King County Council Recognizes Police Week, May 14-20, 2017

Joined by two Sheriff Deputies, the County Council and King County Sheriff John Urquhart declare the week of May 14-20 Police Week in King County.

Honoring service and sacrifice since 1962

Since 1962, the week surrounding National Peace Officers Memorial Day has been recognized around the country as National Police Week. Sheriff John Urquhart and King County Council Vice Chair Reagan Dunn invite King County residents to join the nation next week in honoring the law enforcement officers who have made the ultimate sacrifice while protecting others in the line of duty.

King County Sheriff's Department“Every year police officers coalesce at our nation’s capital to honor those who have made protecting others their life’s work,” said Sheriff John Urquhart.  “It is an honor to be a police officer, and I could not be more proud to serve as King County’s Sheriff representing our deputies and community in Washington, D.C. next week.”

This year, Sheriff Urquhart will be attending the National Police Week events in Washington D.C. He will join members of law enforcement, family members and the public in honoring those who have fallen.

“I have a deep respect for the work law enforcement officers do and feel it’s more than fitting that we in turn honor the service of those officers who have fallen in the line of duty,” said Council Vice Chair Reagan Dunn.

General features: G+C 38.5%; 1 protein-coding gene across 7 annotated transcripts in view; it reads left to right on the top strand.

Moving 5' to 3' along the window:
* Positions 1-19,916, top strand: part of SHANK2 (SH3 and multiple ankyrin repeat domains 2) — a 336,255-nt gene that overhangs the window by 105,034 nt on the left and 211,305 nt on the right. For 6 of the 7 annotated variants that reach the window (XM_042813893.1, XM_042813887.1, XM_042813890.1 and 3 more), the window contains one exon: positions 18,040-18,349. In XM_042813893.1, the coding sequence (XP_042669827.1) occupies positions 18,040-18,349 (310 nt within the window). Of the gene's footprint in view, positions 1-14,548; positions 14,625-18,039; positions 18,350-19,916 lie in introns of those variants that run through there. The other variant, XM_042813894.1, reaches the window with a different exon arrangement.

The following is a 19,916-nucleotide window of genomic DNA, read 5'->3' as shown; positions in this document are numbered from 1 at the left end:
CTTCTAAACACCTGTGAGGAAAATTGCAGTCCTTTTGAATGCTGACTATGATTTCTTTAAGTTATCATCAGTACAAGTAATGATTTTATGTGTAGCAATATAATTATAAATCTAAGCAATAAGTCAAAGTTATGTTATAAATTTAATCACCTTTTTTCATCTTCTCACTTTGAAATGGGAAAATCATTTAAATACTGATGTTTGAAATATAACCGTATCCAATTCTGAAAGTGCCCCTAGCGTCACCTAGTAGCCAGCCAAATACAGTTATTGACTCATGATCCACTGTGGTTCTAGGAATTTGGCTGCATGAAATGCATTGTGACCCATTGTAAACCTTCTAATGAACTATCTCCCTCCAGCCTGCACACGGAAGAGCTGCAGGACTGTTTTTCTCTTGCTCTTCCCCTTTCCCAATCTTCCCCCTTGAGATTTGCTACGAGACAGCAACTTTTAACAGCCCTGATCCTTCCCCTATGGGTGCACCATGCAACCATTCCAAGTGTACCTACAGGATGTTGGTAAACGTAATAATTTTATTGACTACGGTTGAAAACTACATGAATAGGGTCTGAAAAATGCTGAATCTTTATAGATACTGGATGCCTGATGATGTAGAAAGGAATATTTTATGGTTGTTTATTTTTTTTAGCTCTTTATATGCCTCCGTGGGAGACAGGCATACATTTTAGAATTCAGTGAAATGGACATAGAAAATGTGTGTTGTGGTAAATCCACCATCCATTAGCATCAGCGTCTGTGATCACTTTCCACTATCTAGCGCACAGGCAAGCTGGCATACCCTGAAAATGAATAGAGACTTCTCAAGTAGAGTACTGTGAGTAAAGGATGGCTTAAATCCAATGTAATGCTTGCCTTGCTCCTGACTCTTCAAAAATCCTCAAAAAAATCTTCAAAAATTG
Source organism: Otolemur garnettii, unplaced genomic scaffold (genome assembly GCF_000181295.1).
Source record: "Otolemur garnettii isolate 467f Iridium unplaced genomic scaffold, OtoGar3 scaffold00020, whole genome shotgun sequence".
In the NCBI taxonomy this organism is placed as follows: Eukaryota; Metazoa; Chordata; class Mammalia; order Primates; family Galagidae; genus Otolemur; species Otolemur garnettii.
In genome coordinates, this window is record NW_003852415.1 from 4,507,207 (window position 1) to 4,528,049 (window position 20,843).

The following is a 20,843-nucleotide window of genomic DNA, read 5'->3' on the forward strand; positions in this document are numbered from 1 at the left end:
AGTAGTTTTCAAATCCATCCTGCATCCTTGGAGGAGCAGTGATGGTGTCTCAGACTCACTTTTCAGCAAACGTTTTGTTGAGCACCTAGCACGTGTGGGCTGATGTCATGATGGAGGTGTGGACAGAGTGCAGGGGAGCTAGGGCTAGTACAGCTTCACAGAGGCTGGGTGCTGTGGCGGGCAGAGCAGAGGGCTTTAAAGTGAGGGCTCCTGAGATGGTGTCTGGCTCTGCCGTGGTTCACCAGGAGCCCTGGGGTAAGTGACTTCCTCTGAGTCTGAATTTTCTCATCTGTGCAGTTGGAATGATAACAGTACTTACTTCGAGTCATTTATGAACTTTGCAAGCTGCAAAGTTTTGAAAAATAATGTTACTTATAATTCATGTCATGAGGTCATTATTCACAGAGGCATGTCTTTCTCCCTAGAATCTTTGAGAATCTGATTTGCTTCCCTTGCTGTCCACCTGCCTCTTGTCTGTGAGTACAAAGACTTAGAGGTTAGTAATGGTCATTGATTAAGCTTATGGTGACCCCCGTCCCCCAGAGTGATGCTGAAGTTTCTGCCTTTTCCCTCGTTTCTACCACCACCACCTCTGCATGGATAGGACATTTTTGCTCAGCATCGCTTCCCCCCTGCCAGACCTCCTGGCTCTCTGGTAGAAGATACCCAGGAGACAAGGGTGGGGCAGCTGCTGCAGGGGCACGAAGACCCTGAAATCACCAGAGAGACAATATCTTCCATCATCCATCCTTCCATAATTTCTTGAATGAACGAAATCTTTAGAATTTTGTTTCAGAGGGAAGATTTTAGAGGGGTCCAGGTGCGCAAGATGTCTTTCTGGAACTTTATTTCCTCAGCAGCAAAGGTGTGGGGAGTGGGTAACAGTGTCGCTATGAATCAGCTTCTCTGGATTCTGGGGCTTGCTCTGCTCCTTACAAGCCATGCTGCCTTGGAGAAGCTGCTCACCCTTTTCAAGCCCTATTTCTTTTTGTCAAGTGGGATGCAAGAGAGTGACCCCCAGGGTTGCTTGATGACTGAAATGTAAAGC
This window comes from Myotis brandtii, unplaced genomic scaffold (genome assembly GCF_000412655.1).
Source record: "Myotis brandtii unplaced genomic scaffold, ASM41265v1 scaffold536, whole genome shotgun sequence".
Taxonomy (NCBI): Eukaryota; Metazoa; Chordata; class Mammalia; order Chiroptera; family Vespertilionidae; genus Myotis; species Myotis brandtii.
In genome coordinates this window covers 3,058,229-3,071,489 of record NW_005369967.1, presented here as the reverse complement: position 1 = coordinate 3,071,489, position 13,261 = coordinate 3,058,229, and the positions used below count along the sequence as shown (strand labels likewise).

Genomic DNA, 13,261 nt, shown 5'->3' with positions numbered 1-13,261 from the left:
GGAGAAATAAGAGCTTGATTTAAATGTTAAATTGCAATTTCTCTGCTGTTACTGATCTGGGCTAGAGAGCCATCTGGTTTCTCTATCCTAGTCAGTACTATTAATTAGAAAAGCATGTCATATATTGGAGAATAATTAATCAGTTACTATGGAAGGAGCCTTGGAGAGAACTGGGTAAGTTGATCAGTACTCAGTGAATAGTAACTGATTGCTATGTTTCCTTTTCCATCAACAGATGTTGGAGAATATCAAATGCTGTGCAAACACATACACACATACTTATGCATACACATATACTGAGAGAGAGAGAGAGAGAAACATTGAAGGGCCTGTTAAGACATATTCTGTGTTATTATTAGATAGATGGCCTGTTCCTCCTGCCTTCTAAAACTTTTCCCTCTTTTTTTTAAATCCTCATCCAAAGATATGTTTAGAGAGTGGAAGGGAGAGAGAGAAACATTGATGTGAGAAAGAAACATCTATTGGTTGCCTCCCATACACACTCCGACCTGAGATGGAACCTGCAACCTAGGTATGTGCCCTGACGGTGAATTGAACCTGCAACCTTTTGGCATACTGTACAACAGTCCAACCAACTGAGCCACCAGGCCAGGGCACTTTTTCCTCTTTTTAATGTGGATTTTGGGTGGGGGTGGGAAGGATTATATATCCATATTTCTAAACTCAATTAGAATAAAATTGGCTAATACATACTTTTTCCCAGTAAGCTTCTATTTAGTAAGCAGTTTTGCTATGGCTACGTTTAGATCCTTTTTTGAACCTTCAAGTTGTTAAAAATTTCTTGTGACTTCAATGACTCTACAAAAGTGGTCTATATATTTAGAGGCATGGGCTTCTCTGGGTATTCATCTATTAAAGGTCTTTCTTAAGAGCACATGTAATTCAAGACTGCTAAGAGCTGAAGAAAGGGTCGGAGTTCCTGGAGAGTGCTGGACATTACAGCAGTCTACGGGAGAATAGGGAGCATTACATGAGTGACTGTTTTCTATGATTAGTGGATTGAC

This year, two King County Sheriff Deputies will be added to the walls of the National Law Enforcement Officers Memorial in Washington, D.C. Deputy John Frederick Mines, who died July 19, 1946 and Deputy George H. Yeaman, Jr, who died July 22, 1946, will be forever memorialized in the National Memorial. These two names will be added to the King County Sheriff’s Memorial at a later date.

“This is a time set aside each year to honor the courageous men and women in law enforcement who serve us every day,” said Councilmember Kathy Lambert. “My dad was an officer in the San Francisco Police Department so I learned from an early age about the sacrifices made by these brave people. Sometimes the ultimate sacrifice. Their commitment to public safety keeps our society civil and safe.”

Joining other municipalities around the country, King County recognizes May 14-20 in honor of law enforcement officers who have made the ultimate sacrifice while protecting the public.

There are approximately 900,000 law enforcement officers currently in the U.S. Since the first recorded death in 1791, over 20,000 law enforcement officers—representing cities, counties, states, and federal agencies in the United States—have died in the line of duty.

4,000 men and women are in law enforcement in King County serving 39 cities, three Tribal Governments, the University of Washington, and nearly 250,000 residents living in unincorporated communities.
In 1853, King County Deputy Wesley Cherry was the first King County law officer to lose their life in the line of duty. Since Cherry, 97 county-based officers have made the ultimate sacrifice, with 18 of those officers working in the King County Sheriff’s Office. In addition, King County Sheriff’s K-9 Officer Jimmy, who died in 2015, has also been recognized.

Each year, Washington State adds names of officers who lost their lives in the line of duty to the Washington State Law Enforcement Memorial in Olympia. On May 5, Tacoma Police Department Officer R Jake Gutierrez, who died November 30, 2016 and Randall Scott Gibson, Chief of the Kalama Police Department, who passed away January 10, 2017 were added to the memorial. Governor Jay Inslee also presented the Medal of Honor for posthumous service to the family of King County Deputy Wesley F. Cherry at the ceremony.

Contributed by King County Council Communications